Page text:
Hey, Fools!As promised, here is email #2. Background recap: I have recently switched jobs and am working for a compnay that uses Fidelity to manage its 401k plans. So, most of my fund options are from Fidelity. I am 32 (as of Monday), have about $30k sitting in an old 401k that I am trying to decide on rolling over in to the new one, and am planning on investing 10% of my income (roughly 11k each year) into this new plan.I am looking for a really aggressive portfolio and am not interested in index funds or bonds at this time. Taking those options out, here are the fund options that I have to choose from:FCNTX -- Fidelity ContrafundFDIVX -- Fidelity Diversified International FundFEQIX -- Fidelity Equity Income FundFDGRX -- Fidelity Growth Company FunFMCSX -- Fidelity Mid-Cap Stock FundRGAEX -- American Funds Groth Fund of America FundNAMAX -- Columbia Mid Cap Value Z FundRSPFX -- RS Partners FundFFFEX (Freedom Fund?)To me, it looks like these skew toward large cap growth funds, and the other options don't seem that appealing. (That said, I work in communications, and numbers were never my strong suit.) So...I'm really hoping that someone on the board has some thoughts about where I might allocate my investments. Again, goal is to be really aggressive and pay the least amount of fees.Thanks, Fools!Gina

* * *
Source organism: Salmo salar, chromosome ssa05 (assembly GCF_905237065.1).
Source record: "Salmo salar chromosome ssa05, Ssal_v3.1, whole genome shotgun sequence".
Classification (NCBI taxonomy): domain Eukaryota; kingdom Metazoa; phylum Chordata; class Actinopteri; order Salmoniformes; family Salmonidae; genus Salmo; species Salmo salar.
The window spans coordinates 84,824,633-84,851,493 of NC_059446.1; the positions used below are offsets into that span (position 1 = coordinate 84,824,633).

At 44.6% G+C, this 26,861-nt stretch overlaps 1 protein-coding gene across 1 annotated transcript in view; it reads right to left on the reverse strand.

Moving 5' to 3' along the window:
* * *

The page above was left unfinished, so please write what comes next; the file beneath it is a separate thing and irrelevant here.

I would do something like this:RSPFX - 20% small blendFDIVX - 30% international largeFEQIX - 25% large valueFCNTX - 25% large growthI would also caution you to not dismiss index funds too quickly. Particularly since you most likely have access to Fidelity index funds which have extremely low expense ratios. I understand your desire to be aggressive, but the expenses you're saving on in an index can make a huge difference over time. I wouldn't necessarily encourage you to do all indexing, but it wouldn't hurt you to slip an index in as part of your large-cap holdings.
Gina,If your investment horizon is out in time then you're right to takean aggressive posture. I'm also there.Its rare that I agree with SethNC, but I do agree that you might wantto keep an eye on your index funds. The managed funds in my 401Kshave been outperforming the indexed of similar style to more than pay for the higher fees but that's not been historically the general case.some other comments: FEQIX why tie your manager's hands and limit him to income producers? the 5 year 15% return isn't bad but its bound to be worse than a less constrained fund.NAMAX like the two value funds I've held as "diversification" this one has performed poorly compared to growth funds, I'd take it off the short list.RSPFX is interesting as a small cap both US and int'l It's doing miserably this year. Manager change(?) or what? So why buy any now? FFFEX has 11% bonds, I don't think you need that. This is common with these target funds: they keep too much bond.the other look as good as or better than the funds in my 401Ks,I'm jealous.Fool on, Ed.
Gina,Out of curiosity, can you post the ticker symbols of the options you didn't mention (the index and bond funds)?
Hey, Jeff!Those funds are:FTHRXFUSEXThoughts?
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